2. Service-Related Contributions

Candidates might engage in multiple types of service to increase participation in higher education by historically under-represented groups and/or first generation college students. For instance:

  • K-12 outreach to demographic groups that are underrepresented in a candidate’s field or higher education more broadly

  • Serving as an advisor to programs such as Women in Science and Engineering, SACNAS or other equivalent programs in all disciplines

  • Exceptional record mentoring students and junior faculty from groups underrepresented in a candidate’s field or in higher education

  • Efforts to increase diversity, equity, and inclusion within departments, divisions, or professional societies

3. Teaching-Related Contributions

Candidates might engage in a range of teaching activities that enhance diversity, equity, and inclusion in the classroom and on campus. This may include:

  • Significant experience teaching and mentoring students who are first generation college students and/or under-represented in higher education; for example:
    • Teaching at a minority serving institution
    • Record of success advising women and minority graduate students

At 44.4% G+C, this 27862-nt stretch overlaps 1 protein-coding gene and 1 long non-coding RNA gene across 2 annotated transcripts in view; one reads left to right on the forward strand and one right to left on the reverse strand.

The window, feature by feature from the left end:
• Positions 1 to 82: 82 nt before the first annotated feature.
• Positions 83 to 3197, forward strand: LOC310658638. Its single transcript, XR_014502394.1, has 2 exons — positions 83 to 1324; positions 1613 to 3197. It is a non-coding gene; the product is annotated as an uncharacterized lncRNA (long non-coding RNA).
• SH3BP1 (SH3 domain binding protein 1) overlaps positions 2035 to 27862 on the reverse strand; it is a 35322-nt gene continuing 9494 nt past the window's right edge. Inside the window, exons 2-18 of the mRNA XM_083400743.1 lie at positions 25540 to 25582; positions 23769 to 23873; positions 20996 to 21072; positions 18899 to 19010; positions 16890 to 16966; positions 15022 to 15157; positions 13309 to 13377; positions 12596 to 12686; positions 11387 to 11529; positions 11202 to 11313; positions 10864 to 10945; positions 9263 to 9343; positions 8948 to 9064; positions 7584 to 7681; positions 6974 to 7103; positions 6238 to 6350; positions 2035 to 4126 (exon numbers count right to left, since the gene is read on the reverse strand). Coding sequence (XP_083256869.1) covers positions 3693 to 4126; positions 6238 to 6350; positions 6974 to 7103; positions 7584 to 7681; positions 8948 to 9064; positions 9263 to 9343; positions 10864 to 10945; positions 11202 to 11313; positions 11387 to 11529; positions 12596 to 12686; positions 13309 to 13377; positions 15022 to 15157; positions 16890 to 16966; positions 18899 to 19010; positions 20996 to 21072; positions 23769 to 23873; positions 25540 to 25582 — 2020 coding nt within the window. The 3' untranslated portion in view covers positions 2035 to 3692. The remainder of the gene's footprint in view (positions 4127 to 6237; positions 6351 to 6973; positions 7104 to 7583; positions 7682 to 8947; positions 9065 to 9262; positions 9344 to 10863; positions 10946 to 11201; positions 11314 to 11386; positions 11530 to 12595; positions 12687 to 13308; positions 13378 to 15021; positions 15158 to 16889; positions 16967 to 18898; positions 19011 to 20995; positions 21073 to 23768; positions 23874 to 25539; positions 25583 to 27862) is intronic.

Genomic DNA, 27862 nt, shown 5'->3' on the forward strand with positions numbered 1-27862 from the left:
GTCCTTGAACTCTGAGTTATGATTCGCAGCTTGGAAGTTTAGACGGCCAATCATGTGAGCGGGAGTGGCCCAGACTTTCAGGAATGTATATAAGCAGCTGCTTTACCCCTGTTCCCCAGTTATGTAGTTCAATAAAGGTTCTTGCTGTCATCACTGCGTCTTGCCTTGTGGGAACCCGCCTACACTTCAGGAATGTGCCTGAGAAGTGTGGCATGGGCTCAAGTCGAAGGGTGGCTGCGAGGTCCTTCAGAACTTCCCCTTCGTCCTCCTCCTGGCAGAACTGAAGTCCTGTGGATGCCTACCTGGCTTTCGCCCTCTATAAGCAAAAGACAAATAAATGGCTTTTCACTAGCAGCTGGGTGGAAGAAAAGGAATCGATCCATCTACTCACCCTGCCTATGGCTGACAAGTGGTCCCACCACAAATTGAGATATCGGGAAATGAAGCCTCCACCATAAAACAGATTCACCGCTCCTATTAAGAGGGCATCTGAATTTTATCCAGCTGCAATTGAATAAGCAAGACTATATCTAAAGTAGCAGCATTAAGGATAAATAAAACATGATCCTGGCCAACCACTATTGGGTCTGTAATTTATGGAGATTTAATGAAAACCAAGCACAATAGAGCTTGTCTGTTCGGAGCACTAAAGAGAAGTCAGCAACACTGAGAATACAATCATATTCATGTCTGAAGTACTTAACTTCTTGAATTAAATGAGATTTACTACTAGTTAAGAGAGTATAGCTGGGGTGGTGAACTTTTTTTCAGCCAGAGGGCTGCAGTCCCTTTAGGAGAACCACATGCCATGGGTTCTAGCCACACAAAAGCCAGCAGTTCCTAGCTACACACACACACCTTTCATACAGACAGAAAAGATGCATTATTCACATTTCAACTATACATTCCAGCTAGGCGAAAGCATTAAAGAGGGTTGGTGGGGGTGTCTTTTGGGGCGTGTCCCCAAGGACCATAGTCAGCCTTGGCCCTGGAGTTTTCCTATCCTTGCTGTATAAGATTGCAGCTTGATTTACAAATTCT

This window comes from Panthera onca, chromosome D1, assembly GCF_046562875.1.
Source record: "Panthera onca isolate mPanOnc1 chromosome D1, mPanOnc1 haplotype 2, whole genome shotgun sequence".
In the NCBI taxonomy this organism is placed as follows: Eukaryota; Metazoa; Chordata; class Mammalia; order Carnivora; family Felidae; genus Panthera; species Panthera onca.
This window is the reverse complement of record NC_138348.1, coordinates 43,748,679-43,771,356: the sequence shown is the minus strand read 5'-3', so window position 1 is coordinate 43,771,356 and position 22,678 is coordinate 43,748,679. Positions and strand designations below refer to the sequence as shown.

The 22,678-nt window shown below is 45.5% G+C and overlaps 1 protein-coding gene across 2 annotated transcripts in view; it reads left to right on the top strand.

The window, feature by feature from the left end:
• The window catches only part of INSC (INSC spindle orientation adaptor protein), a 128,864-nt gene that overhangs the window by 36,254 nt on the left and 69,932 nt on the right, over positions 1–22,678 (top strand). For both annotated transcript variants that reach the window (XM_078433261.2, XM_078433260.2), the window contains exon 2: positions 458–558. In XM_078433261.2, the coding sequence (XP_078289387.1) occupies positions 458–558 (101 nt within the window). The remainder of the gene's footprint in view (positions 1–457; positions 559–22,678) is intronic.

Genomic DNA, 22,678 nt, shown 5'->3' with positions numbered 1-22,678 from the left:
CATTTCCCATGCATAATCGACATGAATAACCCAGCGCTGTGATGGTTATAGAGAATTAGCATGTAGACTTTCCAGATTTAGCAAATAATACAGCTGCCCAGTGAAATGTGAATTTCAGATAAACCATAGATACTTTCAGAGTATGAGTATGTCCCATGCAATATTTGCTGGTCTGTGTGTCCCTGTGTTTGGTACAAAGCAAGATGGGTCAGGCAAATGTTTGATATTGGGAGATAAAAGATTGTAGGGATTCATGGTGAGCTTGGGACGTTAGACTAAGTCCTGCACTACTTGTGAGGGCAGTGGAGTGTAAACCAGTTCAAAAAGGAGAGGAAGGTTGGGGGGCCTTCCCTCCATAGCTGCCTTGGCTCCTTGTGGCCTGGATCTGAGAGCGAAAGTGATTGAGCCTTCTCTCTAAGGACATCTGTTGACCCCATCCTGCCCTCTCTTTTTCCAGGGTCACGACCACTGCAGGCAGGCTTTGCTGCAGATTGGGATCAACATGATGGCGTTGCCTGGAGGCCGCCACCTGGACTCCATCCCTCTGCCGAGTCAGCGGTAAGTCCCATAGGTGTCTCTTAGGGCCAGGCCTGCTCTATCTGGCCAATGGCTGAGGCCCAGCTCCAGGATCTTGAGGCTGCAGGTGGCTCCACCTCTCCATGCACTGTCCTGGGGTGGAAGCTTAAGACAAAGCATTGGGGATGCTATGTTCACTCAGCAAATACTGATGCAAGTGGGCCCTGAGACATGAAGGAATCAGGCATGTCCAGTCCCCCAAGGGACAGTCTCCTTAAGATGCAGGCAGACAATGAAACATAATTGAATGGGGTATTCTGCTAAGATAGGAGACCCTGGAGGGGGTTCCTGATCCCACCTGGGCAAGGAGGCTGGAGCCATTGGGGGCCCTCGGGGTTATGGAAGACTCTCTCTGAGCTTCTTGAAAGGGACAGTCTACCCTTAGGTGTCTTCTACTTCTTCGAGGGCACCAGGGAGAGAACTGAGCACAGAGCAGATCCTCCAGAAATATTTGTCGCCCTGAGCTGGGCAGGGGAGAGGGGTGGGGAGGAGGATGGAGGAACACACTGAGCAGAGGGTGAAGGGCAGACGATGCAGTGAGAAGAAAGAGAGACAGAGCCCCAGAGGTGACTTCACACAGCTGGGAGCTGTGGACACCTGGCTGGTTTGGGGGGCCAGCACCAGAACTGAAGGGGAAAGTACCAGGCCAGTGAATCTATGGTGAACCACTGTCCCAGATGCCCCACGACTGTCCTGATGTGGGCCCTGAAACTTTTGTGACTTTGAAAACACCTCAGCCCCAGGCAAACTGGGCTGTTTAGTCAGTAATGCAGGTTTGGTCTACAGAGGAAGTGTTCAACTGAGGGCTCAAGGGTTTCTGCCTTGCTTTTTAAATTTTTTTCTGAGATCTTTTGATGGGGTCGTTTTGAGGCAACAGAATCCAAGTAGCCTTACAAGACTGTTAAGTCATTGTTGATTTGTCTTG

• Experience teaching students with disabilities
  • Developing curriculum, teaching tools, course content, and/or pedagogy focused on equity, diversity, and inclusion. For example:
    • Designing courses or curricula to address diverse learning styles
    • Developing effective teaching strategies for groups underrepresented in higher education or that meet the needs of educationally disadvantaged students
    • Bringing diverse voices into your curriculum and the “cannon” in your field
4. Research-Related Contributions

Candidates might conduct theoretical or applied research that addresses questions of equity, diversity, and/or inclusion. This may include:

  • Research specifically on the barriers facing women and underrepresented groups in science and other academic disciplines; for example:
    • Studying patterns of participation and advancement of women and minorities in fields where they are underrepresented
    • Studying socio-cultural issues confronting underrepresented students in college preparation curricula